There are numerous benefits to Technology Transfer, in particular seeing the IP that you were involved in the development of reaching a mass market, whether it is for profit or not-for-profit. In addition, the IPR Act  mandates benefit-sharing between the public institution commercialising the IP and the inventors who contributed to the development of the IP. This is described in detail in the IP policy .


There are generally 3 scenarios resulting in benefit-sharing between the university and inventors:


Scenario 1:


If the IP is sold to a third party resulting in a lumpsum payment to the university, the inventors will have first right to a proportion of the lumpsum paid to the university. Thereafter, the university will deduct any expenses incurred in the commercialisation of the IP (including patent protection). Finally, the balance of the monies are split between the inventors, university and UKZN InQubate.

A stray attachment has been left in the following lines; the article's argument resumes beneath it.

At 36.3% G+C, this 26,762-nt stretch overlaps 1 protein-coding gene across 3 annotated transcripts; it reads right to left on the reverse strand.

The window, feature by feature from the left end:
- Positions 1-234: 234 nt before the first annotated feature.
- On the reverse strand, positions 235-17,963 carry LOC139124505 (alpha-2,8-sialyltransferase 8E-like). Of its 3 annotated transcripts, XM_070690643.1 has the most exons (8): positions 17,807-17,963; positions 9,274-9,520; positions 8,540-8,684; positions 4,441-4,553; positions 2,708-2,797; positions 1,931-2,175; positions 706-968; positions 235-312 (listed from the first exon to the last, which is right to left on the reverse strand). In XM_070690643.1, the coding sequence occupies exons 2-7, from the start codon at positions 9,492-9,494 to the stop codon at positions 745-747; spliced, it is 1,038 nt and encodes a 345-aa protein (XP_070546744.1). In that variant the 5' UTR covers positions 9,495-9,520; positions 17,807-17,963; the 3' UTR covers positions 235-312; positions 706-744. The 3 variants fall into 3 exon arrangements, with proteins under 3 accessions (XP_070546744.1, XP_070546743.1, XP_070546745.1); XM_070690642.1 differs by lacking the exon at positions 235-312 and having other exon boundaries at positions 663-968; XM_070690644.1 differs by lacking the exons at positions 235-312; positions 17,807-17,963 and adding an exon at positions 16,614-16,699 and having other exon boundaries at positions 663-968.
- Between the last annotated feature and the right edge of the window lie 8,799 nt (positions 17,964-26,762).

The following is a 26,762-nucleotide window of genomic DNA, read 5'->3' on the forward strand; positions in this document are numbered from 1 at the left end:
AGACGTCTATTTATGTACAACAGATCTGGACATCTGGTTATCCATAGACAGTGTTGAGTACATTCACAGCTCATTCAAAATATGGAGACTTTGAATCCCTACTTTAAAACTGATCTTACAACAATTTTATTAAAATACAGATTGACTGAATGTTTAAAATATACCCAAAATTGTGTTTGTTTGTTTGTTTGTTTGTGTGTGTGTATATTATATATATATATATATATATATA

Scenario 2:


Where the IP is licensed for a royalty instead of being sold, this also results in a revenue, albeit periodic, which is paid to the university by the third party. These monies are shared between the university and the inventors in the same way as the above scenario.


Scenario 3:


Where the inventors are entrepreneurial and engage in the operation of a spin-off formed by UKZN, as shareholders, they would benefit from the increase in value of the company’s shares over time, from dividends, and if they decide to sell their shares, from the value paid for those shares.